Even though he had just been hit with the biggest challenge of his life, Bryce faced the adversity head-on and didn’t look back.

“I really had to step up and take care of my little brothers,” he said. “I’ll now be their mentor in baseball while my older brother is at college, and I’ll just step up and become more of a man. I feel like how you handle stuff thrown at you is what makes you.”

Zane, 13, plays for the 13U Showtime Baseball Team, while Myles, 9, plays for the 10U Heritage Hurricanes.

Returning to baseball

A little over one month after his dad passed away, Bryce and the Raptors began their regular season. For the first time in his life, Bryce had to face the reality his dad wasn’t going to be at his games anymore.

“You never know how someone is going to respond to a tragedy like that,” said Craig. “Here I am at 45-years-old and I still have my father. Personally, I know it would’ve been very difficult for me at age 16 to be able to handle that.

“The way Bryce has handled this says a lot about his mental toughness.”

Related Stories

Raptors continue roll, Denton pitches shutout

Raptors grind past Summit in districts

Denton stymies Indy, Ravenwood advances

Denton’s 11 Ks give Ravenwood dominant win over Indy

Even though his father is no longer sitting behind the left field fence at his games, Bryce knows he’s still watching him.

“My dad had always talked about how he hated how he could never watch all four of my brothers play,” Bryce said. “If we’re all playing at once, he could only be at one place. So, we always talk about how he can watch all four of us at once.”

In his entire career, the happiest Bryce had ever seen his dad was after Bryce was named the Most Valuable Player of the Continental Amateur Baseball Association 14U World Series in 2012.

He got a chance to relive that moment following the 11-AAA title game against Brentwood this past Tuesday. After throwing eight strikeouts and allowing three hits in a complete game shutout, Bryce was named the tournament’s MVP.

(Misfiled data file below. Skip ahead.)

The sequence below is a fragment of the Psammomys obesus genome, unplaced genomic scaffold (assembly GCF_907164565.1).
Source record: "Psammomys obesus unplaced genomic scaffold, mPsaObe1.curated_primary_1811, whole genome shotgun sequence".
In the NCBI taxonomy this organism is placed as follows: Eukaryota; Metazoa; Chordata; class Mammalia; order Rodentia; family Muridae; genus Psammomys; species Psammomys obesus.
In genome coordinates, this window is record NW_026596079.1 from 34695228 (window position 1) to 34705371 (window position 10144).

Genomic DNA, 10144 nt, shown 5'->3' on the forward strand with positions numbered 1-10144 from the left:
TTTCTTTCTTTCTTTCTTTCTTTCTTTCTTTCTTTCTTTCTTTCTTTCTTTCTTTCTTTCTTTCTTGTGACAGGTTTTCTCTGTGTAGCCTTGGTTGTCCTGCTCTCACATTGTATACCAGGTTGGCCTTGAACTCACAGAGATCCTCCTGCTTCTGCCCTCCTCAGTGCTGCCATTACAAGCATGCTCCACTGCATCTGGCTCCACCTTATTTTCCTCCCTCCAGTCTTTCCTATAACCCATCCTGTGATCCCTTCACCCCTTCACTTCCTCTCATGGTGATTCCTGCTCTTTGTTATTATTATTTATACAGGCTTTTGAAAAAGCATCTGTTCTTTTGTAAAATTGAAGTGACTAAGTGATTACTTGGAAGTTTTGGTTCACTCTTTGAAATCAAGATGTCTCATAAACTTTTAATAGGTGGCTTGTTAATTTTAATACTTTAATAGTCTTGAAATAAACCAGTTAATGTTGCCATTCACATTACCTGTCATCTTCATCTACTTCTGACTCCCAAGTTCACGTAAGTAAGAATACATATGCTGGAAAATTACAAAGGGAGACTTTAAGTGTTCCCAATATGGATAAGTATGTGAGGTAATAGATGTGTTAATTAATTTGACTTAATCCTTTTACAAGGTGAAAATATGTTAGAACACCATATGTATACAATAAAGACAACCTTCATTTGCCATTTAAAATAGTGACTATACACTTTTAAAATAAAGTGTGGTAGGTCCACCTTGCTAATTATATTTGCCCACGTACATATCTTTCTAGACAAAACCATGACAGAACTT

“I could just picture him right there and know how happy he was for me,” he said. “It was a good feeling.”

“I’m really proud of him,” Bryce’s mom, Traci Denton, said. “He’s taken a lot of adversity and turned it into something more positive. I think he’s really just trying to make his dad proud.”

Even though he admits losing his father hit him hard, Bryce said there was no reason why he should let that bring him down.

He looked at the challenge ahead, stared down his fears and ran to the roar.

“There’s a lot of people that get scared of pressure, scared of fear and scared of failure,” he said. “Why be scared when you can face all of it and possibly overcome it?”

Denton and the Raptors host Hillsboro in the Region 6-AAA semifinals at 7 p.m. Monday.

This summer, he will play for the 16U, 17U and 18U Team Elite baseball teams based out of Atlanta.

He is fielding offers from UT, Middle Tennessee State University, Lipscomb, University of California Santa Barbara and Tallahassee Community College.

Sam McGaw is the sports editor for Brentwood Home Page. He can be contacted at sam@brentwoodhomepage.com. You can also follow him on Twitter @SamMcGawSports.

About The Author

Related posts

Leave a Reply